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Quotes in Aeneid

Quotes Examples in Aeneid:

Book I

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"O Muse! the causes and the crimes relate; What goddess was provok'd, and whence her hate; For what offense the Queen of Heav'n began To persecute so brave, so just a man;..."   (Book I)

After summarizing Aeneas's story, Virgil invokes a muse, the spirit of inspiration, to tell him the reasons behind Juno's wrath against such a nobel hero. Invoking the muse was a common epic trope. It was believed that poets were merely conduits for stories that came from divine sources. Rhetorically, invoking a muse places the story outside of the poet and elevates it to the status of divine truth.

"Thus while he dealt it round, the pious chief With cheerful words allay'd the common grief:..."   (Book I)

Aeneas and his men have endured insurmountable hardships caused by Juno's wrath. Aeneas feels deeply unsettled and worried that they will not complete their mission, however, he hides this fear in order to inspire strength and courage in his people. Aeneas is a great leader because he puts the needs of his people before his own.

"Arms, and the man I sing, who, forc'd by fate, And haughty Juno's unrelenting hate, Expell'd and exil'd, left the Trojan shore. Long labors, both by sea and land, he bore, And in the doubtful war, before he won The Latian realm, and built the destin'd town; His banish'd gods restor'd to rites divine, And settled sure succession in his line, From whence the race of Alban fathers come, And the long glories of majestic Rome...."   (Book I)

In the first stanza, Virgil sets up and summarizes the entire course of the epic. Because this pity survey of Aeneas's story is intended to both captivate the audience and indicate which story they are about to witness, the story appears to be already widely known. Virgil creates this structure to elevate his story to the status of an epic in which he is recounting a story from history using the help of a Muse.

"These words he spoke, but spoke not from his heart; His outward smiles conceal'd his inward smart..."   (Book I)

A poignant moment that lends realism to the mythic tale. Aeneas, as the leader, has to appear confidant and upbeat to encourage his followers, but he has seen so many of friends die in the Trojan War and during the escape to Italy (Latium) that he is truly in despair. Virgil is humanizing this mythic hero by making him subject to emotional trauma.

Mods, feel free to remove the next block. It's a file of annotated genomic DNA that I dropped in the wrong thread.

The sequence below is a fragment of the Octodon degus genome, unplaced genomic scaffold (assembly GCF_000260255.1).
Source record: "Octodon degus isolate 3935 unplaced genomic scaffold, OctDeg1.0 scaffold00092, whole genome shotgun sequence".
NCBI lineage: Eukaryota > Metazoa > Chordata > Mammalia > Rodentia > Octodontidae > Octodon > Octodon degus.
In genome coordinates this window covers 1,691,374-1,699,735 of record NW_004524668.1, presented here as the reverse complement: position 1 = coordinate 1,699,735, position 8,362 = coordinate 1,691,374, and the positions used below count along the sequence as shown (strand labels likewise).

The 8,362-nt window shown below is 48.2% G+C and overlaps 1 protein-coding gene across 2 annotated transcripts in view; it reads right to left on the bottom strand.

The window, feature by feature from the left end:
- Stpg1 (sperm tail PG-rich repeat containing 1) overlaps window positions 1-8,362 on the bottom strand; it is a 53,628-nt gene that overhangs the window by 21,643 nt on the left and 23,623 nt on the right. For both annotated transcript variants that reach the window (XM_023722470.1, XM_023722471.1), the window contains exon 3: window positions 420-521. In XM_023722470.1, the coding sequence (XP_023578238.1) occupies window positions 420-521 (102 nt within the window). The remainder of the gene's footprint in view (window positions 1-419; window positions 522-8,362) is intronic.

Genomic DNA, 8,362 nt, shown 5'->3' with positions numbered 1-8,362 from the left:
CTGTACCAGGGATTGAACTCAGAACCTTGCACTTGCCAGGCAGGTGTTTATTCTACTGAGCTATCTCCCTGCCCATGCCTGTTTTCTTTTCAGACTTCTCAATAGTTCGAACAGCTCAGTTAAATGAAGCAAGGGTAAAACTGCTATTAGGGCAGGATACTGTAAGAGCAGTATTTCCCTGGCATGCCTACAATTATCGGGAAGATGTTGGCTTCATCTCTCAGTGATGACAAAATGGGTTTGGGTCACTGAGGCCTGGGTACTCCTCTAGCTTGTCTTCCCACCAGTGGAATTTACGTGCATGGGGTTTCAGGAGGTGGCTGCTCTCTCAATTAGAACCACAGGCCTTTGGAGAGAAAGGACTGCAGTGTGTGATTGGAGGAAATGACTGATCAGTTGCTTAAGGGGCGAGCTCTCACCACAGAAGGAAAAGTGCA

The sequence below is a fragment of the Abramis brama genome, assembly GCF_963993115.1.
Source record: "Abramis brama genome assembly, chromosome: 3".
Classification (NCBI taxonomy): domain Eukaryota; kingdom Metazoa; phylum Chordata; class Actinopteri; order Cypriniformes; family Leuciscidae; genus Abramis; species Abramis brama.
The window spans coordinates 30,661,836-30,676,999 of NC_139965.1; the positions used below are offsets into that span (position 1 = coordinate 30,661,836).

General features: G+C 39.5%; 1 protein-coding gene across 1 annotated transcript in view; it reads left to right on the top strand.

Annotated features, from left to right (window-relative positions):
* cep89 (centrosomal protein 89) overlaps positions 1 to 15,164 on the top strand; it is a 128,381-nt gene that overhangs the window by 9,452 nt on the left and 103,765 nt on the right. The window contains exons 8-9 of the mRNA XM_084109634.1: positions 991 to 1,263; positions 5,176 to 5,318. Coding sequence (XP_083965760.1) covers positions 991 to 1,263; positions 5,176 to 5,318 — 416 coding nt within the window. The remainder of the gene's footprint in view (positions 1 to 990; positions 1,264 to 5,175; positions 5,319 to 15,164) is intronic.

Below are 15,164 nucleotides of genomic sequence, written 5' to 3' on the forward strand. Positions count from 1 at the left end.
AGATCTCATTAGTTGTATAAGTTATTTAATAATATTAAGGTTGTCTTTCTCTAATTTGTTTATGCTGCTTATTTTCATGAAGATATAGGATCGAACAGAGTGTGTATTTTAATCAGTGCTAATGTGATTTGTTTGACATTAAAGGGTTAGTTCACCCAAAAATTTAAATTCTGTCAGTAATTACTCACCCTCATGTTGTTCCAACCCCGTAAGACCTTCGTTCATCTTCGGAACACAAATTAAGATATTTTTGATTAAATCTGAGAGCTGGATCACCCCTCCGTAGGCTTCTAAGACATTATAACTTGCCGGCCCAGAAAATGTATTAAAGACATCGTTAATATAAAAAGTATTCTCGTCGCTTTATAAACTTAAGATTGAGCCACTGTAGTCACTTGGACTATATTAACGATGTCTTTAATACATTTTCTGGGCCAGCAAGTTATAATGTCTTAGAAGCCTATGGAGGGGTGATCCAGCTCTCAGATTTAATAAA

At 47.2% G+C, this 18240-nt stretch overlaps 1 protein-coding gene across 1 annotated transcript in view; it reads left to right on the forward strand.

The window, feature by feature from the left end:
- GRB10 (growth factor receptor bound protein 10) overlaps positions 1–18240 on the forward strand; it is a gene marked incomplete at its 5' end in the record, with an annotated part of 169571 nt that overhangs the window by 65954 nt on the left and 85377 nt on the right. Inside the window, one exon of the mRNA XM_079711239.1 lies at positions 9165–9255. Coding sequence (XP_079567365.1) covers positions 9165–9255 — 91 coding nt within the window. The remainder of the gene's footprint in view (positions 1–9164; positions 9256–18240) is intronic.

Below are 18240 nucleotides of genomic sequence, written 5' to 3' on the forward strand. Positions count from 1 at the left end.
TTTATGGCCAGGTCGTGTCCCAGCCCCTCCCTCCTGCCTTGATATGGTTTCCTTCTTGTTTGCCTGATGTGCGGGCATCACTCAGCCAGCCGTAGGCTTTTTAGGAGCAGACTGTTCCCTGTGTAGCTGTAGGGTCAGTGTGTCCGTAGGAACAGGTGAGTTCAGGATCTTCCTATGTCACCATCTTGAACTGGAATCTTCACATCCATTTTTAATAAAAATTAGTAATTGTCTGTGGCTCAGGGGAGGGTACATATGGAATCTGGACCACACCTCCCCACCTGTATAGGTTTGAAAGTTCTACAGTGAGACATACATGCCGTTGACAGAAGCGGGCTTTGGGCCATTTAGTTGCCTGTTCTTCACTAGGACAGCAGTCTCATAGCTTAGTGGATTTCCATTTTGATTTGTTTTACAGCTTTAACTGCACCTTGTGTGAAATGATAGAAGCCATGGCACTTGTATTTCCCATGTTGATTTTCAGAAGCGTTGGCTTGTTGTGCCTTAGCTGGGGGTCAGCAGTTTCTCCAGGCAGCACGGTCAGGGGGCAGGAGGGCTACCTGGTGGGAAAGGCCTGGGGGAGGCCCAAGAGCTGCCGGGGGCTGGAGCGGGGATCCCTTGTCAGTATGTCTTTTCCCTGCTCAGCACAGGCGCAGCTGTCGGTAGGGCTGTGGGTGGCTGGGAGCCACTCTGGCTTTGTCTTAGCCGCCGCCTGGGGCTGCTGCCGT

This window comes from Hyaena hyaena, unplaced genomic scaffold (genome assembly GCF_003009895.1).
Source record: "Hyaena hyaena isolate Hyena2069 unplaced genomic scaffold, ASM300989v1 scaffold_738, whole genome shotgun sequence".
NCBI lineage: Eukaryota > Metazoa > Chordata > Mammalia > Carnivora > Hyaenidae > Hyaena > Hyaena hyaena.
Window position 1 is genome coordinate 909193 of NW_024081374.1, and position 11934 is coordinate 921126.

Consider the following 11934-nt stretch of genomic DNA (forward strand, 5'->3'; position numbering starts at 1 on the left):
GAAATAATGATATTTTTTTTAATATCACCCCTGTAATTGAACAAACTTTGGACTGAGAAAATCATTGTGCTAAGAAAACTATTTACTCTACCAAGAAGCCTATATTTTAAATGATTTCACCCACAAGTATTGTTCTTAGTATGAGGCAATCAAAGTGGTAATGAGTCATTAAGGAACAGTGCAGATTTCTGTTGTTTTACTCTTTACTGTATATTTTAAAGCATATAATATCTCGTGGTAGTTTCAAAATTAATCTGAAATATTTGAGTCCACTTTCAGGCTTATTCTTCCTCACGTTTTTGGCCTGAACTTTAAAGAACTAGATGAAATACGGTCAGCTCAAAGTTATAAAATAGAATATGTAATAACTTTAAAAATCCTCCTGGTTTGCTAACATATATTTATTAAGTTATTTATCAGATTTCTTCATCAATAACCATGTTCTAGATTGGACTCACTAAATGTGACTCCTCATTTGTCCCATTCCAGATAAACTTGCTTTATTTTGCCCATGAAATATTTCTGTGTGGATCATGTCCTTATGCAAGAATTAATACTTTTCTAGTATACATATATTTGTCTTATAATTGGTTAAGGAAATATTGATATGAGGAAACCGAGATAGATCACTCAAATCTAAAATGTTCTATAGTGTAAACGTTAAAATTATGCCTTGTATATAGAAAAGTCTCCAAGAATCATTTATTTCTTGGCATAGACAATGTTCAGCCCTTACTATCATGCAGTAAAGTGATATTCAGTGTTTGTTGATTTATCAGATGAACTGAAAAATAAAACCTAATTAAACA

"Fair queen, oppose not what the gods command; Forc'd by my fate, I leave your happy land." ..."   (Book IV)

Aeneas's reasoning for leaving Carthage touches on one of the main themes of this epic: the importance of duty above personal desires. Dido tries to keep Aeneas in Carthage by invoking their personal connection and his duty to her. However, Aeneas uses this speech to tell her that they both have duties to the gods that are larger than theirselves. Thus, Aeneas leaves to fulfill his duty, sacrificing both personal desire and Dido. This theme teaches the audience that the death of one dream will allow a greater vision to grow.

"The gods, by signs, have manifestly shown, No prince Italian born should heir my throne: Oft have our augurs, in prediction skill'd, And oft our priests, foreign son reveal'd. Yet, won by worth that cannot be withstood, Brib'd by my kindness to my kindred blood, Urg'd by my wife, who would not be denied, I promis'd my Lavinia for your bride: Her from her plighted lord by force I took; All ties of treaties, and of honor, broke:..."   (Book XII)

Though Latinus originally promised Lavinia, his only daughter and heir, to Turnus, he breaks his promise in order to fulfill the will of the gods. The gods have commanded that Lavinia marry the foreigner rather than an Italian in order to create a new race of peoples. This choice emphasizes one of the epic's main themes, sacrificing personal desire for duty. Latinus knows that his duty is to the gods and their will rather than to the promises he has made as a mortal man. He must put his duty and the future of Italy in front of both his desires and those he holds dear.

"The crown to King Latinus I resign: His be the sov'reign sway. Nor will I share His pow'r in peace, or his command in war. For me, my friends another town shall frame, And bless the rising tow'rs with fair Lavinia's name." ..."   (Book XII)

Aeneas makes this pact with King Latinus so that his people might live in peace and equality with the Latins. Unlike many other epic heroes, Aeneas does not want to conquer lands to demonstrate his power or glory, but rather wants to do what is best for his people. He shows compassion and honor in this treaty, along with a commitment to his duty. Aeneas set an example of what a hero and a leader should be, one after which the Romans modeled their civic duty and moral compass as the empire grew.

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